LBM Travel Diaries: Xiamen (Real Live 2018.06.01)

Kicked off the month of June with a little jaunt in Fujian – a breezy, humid, seafood-centric sabbatical in the coastal city of Xiamen. I wasn’t looking for too much excitement, simply a slower pace of life, and low-key sightseeing. One thing is for clear, Xiamen is on the uptake. As more money is offloaded into the city, and the university areas develop and attract more and more, the city is seeing quite a bit of action – from hip waterside markets to Japanese-styled alleyways, and plenty of food options and of course, craft beer. It also has a budding, youthful music scene, one spearheaded by its university crowd, and though nowhere near as dense or diverse as any first-tier (or second-tier for that matter) city, is brimming with possibility. I swung by the city’s main live music hub Real Live (after the show’s original location – the more underground Mushroom House – was forced into some last minute renovations) located in the ultra-hip Shapowei Art Zone, complete with a three-story brewery and a mini skatepark. On stage were fresh-faced bands, most of which formed in the year 2017. Thousand World 叁仟界乐队kicked off the evening with some solid, upbeat indie punk who formed in Quanzhou University –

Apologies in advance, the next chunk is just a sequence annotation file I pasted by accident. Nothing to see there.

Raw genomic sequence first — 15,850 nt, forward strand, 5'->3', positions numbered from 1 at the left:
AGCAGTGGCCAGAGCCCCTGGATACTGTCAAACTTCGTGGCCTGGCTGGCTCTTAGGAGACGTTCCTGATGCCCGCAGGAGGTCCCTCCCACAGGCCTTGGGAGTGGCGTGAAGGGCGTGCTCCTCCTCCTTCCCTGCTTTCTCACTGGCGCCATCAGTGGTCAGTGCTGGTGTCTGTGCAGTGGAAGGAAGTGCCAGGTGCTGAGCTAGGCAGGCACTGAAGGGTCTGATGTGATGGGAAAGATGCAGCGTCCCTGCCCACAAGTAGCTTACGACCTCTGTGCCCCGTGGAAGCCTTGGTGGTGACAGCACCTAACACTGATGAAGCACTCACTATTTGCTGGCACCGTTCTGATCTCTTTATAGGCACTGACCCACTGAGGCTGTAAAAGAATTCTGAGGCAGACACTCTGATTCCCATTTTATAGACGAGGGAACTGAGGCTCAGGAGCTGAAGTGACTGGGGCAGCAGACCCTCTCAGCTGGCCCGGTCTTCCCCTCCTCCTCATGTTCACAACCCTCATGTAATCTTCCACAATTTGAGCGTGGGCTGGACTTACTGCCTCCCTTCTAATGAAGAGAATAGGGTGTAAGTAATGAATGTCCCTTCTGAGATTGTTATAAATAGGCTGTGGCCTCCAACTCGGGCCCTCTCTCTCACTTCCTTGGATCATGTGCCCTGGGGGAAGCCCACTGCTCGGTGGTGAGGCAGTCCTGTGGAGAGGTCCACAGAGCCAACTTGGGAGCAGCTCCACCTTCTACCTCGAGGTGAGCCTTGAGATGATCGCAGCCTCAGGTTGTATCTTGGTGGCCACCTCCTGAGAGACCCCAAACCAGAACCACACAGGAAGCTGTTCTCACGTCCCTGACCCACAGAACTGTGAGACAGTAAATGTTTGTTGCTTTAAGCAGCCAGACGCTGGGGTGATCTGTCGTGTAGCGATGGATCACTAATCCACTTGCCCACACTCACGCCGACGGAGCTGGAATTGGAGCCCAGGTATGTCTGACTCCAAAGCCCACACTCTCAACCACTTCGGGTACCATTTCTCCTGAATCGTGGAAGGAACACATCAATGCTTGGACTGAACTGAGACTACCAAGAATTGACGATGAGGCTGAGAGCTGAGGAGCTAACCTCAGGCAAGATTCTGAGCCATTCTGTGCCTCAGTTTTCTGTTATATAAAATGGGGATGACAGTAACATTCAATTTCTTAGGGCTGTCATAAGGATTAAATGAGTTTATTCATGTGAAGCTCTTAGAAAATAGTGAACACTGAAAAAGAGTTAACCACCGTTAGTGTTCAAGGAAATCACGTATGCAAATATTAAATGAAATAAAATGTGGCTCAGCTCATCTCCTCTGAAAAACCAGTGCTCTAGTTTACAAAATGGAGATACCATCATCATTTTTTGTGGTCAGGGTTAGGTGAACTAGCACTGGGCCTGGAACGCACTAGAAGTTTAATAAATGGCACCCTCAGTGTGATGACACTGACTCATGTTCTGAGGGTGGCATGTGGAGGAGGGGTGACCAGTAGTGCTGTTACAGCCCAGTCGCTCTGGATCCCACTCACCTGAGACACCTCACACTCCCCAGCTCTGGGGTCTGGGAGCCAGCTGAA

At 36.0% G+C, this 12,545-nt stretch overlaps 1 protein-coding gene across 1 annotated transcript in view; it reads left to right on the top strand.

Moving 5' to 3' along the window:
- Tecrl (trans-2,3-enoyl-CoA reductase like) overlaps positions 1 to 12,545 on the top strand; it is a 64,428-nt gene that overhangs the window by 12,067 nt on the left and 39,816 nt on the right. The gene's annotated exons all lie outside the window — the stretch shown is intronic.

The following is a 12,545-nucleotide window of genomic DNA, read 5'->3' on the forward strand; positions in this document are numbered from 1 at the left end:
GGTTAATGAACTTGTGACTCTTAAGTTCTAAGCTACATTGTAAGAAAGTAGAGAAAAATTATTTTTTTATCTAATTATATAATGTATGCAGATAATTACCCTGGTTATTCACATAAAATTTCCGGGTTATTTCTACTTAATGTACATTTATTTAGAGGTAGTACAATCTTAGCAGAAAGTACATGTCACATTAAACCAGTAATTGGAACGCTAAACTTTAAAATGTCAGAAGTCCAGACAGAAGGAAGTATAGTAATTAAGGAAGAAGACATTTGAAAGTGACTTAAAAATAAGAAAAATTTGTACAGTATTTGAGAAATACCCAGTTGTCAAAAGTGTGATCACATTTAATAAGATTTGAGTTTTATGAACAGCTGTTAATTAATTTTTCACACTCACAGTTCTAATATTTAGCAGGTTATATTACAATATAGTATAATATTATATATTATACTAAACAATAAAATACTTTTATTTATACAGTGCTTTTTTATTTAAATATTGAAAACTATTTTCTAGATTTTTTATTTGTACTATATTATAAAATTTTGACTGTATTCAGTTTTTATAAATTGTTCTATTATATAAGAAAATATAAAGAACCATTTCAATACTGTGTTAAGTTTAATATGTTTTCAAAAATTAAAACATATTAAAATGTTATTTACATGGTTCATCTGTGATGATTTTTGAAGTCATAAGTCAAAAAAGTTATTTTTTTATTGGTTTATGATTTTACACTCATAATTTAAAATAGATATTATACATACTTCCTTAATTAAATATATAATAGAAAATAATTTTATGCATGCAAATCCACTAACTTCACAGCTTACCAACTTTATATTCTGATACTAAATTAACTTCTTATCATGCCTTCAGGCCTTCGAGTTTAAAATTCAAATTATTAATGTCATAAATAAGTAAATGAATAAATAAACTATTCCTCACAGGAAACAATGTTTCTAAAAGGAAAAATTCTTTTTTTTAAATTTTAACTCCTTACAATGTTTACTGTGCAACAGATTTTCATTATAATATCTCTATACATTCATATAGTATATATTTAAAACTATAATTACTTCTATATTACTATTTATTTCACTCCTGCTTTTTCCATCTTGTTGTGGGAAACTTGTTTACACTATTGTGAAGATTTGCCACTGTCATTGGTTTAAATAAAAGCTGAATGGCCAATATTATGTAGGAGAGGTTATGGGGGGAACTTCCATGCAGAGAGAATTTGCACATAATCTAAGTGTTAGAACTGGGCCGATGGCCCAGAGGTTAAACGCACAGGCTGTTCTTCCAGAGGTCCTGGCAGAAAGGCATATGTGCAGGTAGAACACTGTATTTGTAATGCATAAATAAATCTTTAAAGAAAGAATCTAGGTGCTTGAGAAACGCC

melodic with a keen sense of engaging with their audience, they were very much in their element. The next act, Chaos Youth 卡俄斯青年, a three-piece instrument rock outfit may not have fared as well, but increasingly showed more and more promise as their set went on, tossing in elements of post-punk, math rock, and softer tones into their post-rock sound. 

They’ve only been around since the end of last year so as long as they hone their sound and work on their chops, they’ll have some luck. The highlight of the evening was the noise pop, shoegazing dreamers Hotkey Killer 热键被杀手, whose genuine emo-tainted dream pop brought forth some emotions inside this way too old music fan (the Ginseng certainly helped facilitate those emotions). 


They probably generated the biggest audience reactions, with girls throwing themselves up front, and local university kids sweating out with glee. The evening closed out from a dangerously sexy set from YunJing 云镜, a grunge three-piece whose unhinged, chaotic, and lyrically propelled tunes went for the juggler. 


Theatrical and oozing with attitude, they’re a band who I imagine will make headlines soon enough. Well, youthfulness may be a burden to many, these bands are weaponizing it to create some devilishly good sounds – let’s hope they don’t grow up too quickly.  

Be the first to comment

Leave a Reply

Your email address will not be published.